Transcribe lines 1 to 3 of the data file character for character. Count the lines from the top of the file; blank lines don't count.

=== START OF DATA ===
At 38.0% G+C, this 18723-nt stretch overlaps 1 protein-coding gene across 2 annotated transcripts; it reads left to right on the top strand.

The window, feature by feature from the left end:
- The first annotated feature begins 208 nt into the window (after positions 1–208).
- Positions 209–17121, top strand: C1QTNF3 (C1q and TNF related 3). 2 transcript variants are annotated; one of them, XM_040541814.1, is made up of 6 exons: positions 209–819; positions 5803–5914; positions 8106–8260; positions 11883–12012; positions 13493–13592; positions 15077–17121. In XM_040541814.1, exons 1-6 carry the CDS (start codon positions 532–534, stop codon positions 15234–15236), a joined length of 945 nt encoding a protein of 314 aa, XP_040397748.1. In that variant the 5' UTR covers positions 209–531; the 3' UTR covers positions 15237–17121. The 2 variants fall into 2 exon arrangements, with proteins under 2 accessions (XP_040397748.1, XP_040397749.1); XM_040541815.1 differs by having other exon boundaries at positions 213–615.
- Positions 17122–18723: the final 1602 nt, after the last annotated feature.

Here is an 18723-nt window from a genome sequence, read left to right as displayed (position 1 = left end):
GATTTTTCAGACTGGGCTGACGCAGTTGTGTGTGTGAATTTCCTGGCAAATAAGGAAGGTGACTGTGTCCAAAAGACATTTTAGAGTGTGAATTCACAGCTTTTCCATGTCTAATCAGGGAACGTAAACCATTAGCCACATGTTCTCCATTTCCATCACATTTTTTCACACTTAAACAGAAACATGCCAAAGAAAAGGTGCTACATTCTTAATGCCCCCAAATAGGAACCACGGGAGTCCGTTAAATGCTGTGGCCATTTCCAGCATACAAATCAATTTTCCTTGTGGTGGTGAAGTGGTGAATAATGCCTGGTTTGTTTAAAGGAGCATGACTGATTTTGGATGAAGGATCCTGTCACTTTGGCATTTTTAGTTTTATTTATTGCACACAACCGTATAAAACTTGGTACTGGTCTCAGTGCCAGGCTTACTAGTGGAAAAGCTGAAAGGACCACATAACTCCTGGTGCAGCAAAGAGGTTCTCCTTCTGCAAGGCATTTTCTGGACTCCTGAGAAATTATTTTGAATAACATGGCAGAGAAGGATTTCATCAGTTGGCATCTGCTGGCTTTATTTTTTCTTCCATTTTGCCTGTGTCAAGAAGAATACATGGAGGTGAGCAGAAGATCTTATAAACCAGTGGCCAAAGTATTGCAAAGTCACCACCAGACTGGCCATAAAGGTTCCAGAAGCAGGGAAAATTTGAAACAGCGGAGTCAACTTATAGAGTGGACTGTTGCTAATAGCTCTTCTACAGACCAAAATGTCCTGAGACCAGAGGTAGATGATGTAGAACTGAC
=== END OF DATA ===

At 38.0% G+C, this 18723-nt stretch overlaps 1 protein-coding gene across 2 annotated transcripts; it reads left to right on the top strand.

The window, feature by feature from the left end:
- The first annotated feature begins 208 nt into the window (after positions 1–208).